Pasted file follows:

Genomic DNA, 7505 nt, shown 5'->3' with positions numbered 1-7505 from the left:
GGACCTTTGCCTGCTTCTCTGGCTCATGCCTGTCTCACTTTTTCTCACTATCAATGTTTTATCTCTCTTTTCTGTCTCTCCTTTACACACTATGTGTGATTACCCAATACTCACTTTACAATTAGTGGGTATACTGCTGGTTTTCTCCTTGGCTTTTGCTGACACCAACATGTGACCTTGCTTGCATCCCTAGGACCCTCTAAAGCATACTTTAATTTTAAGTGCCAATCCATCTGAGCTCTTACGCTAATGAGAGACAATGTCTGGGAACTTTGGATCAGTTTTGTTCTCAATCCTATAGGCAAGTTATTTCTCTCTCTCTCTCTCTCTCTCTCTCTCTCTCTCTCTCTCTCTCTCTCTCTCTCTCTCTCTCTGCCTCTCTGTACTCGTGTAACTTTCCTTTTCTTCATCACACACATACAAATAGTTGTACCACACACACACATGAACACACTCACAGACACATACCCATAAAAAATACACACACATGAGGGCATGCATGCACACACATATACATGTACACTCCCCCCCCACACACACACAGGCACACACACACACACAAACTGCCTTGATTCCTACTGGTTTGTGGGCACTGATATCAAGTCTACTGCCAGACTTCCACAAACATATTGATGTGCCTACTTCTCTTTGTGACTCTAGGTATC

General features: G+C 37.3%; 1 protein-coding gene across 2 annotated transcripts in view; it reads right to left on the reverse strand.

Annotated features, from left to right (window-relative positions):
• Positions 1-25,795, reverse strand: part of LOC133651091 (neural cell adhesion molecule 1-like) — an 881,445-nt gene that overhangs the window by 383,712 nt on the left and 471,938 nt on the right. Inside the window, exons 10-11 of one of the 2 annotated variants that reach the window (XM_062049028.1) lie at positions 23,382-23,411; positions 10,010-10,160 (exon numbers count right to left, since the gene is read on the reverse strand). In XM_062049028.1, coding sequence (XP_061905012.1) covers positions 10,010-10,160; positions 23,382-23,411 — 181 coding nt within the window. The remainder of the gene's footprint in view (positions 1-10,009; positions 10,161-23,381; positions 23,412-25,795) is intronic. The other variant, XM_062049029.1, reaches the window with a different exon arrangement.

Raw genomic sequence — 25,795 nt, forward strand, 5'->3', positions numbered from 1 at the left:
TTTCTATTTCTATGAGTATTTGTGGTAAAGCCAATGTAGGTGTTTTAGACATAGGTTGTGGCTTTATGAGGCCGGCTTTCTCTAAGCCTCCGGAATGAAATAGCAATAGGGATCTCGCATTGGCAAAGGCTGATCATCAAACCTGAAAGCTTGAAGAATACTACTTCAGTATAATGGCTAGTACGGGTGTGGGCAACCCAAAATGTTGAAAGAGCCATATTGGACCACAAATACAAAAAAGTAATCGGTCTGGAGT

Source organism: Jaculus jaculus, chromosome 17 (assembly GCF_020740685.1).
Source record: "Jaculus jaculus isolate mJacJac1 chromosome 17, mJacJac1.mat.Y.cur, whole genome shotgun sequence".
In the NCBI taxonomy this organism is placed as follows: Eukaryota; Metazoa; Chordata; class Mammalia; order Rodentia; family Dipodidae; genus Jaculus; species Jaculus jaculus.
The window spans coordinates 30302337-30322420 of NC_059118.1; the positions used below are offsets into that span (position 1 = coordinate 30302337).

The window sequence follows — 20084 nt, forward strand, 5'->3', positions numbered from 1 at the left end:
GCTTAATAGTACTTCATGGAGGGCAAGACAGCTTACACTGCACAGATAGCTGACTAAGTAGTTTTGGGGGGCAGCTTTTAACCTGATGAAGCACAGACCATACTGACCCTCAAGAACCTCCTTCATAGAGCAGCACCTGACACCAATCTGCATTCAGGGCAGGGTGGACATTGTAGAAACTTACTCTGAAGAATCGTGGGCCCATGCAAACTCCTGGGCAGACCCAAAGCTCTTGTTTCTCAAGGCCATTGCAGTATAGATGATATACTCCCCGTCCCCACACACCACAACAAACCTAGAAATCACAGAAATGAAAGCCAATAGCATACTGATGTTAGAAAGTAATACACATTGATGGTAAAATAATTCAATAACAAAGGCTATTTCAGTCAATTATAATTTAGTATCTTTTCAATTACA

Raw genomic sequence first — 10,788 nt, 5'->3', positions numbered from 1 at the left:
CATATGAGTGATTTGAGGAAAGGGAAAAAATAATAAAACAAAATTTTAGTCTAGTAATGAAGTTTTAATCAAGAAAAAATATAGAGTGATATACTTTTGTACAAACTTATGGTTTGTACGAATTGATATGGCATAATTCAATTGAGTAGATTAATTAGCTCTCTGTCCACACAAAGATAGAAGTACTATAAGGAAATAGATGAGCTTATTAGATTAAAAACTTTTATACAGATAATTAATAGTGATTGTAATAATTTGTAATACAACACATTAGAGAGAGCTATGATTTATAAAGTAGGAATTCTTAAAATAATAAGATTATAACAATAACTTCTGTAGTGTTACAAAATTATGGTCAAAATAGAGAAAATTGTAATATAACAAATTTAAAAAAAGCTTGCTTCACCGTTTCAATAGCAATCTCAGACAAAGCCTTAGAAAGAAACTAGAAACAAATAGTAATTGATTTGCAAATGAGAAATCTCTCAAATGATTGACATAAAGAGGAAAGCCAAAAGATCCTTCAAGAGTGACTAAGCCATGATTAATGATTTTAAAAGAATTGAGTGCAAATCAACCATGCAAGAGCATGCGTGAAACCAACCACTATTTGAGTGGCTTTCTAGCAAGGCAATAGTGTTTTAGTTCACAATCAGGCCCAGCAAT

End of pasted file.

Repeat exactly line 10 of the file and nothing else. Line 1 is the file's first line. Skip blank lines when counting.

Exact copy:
In the NCBI taxonomy this organism is placed as follows: Eukaryota; Metazoa; Chordata; class Mammalia; order Rodentia; family Dipodidae; genus Jaculus; species Jaculus jaculus.